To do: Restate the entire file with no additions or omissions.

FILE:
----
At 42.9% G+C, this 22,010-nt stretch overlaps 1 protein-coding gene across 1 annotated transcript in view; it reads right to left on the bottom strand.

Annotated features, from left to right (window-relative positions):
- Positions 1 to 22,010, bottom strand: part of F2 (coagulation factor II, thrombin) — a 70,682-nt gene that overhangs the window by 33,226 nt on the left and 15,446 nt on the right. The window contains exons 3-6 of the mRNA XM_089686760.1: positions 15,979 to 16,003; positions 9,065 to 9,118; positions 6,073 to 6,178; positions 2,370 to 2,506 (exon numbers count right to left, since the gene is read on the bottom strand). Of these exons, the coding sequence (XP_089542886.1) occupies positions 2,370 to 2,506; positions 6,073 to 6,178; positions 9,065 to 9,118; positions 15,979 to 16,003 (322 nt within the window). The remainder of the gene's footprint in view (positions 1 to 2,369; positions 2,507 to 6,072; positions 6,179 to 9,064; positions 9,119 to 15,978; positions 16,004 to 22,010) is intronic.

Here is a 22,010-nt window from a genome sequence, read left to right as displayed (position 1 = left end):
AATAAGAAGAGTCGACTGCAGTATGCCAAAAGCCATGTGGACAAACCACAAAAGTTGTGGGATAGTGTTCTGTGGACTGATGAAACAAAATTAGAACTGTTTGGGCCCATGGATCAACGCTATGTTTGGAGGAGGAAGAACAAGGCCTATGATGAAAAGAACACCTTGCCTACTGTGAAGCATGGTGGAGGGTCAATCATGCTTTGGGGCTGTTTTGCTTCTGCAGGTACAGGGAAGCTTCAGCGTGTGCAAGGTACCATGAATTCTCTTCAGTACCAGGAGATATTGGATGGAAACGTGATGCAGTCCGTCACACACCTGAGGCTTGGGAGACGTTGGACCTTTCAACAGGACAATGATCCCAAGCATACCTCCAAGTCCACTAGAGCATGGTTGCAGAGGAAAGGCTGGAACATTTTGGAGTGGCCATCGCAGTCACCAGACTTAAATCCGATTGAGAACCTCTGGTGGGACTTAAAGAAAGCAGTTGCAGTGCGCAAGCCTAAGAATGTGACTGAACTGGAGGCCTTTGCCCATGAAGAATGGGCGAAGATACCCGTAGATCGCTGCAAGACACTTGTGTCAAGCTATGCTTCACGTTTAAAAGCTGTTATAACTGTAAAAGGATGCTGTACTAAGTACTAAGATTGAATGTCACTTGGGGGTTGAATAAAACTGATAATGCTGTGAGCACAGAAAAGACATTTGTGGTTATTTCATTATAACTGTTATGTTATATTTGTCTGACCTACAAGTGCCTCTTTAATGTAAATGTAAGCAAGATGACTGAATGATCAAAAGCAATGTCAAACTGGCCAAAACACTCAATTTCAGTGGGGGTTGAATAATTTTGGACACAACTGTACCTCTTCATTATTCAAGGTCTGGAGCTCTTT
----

At 42.9% G+C, this 22,010-nt stretch overlaps 1 protein-coding gene across 1 annotated transcript in view; it reads right to left on the bottom strand.

Annotated features, from left to right (window-relative positions):
- Positions 1 to 22,010, bottom strand: part of F2 (coagulation factor II, thrombin) — a 70,682-nt gene that overhangs the window by 33,226 nt on the left and 15,446 nt on the right. The window contains exons 3-6 of the mRNA XM_089686760.1: positions 15,979 to 16,003; positions 9,065 to 9,118; positions 6,073 to 6,178; positions 2,370 to 2,506 (exon numbers count right to left, since the gene is read on the bottom strand). Of these exons, the coding sequence (XP_089542886.1) occupies positions 2,370 to 2,506; positions 6,073 to 6,178; positions 9,065 to 9,118; positions 15,979 to 16,003 (322 nt within the window). The remainder of the gene's footprint in view (positions 1 to 2,369; positions 2,507 to 6,072; positions 6,179 to 9,064; positions 9,119 to 15,978; positions 16,004 to 22,010) is intronic.

Here is a 22,010-nt window from a genome sequence, read left to right as displayed (position 1 = left end):
AATAAGAAGAGTCGACTGCAGTATGCCAAAAGCCATGTGGACAAACCACAAAAGTTGTGGGATAGTGTTCTGTGGACTGATGAAACAAAATTAGAACTGTTTGGGCCCATGGATCAACGCTATGTTTGGAGGAGGAAGAACAAGGCCTATGATGAAAAGAACACCTTGCCTACTGTGAAGCATGGTGGAGGGTCAATCATGCTTTGGGGCTGTTTTGCTTCTGCAGGTACAGGGAAGCTTCAGCGTGTGCAAGGTACCATGAATTCTCTTCAGTACCAGGAGATATTGGATGGAAACGTGATGCAGTCCGTCACACACCTGAGGCTTGGGAGACGTTGGACCTTTCAACAGGACAATGATCCCAAGCATACCTCCAAGTCCACTAGAGCATGGTTGCAGAGGAAAGGCTGGAACATTTTGGAGTGGCCATCGCAGTCACCAGACTTAAATCCGATTGAGAACCTCTGGTGGGACTTAAAGAAAGCAGTTGCAGTGCGCAAGCCTAAGAATGTGACTGAACTGGAGGCCTTTGCCCATGAAGAATGGGCGAAGATACCCGTAGATCGCTGCAAGACACTTGTGTCAAGCTATGCTTCACGTTTAAAAGCTGTTATAACTGTAAAAGGATGCTGTACTAAGTACTAAGATTGAATGTCACTTGGGGGTTGAATAAAACTGATAATGCTGTGAGCACAGAAAAGACATTTGTGGTTATTTCATTATAACTGTTATGTTATATTTGTCTGACCTACAAGTGCCTCTTTAATGTAAATGTAAGCAAGATGACTGAATGATCAAAAGCAATGTCAAACTGGCCAAAACACTCAATTTCAGTGGGGGTTGAATAATTTTGGACACAACTGTACCTCTTCATTATTCAAGGTCTGGAGCTCTTT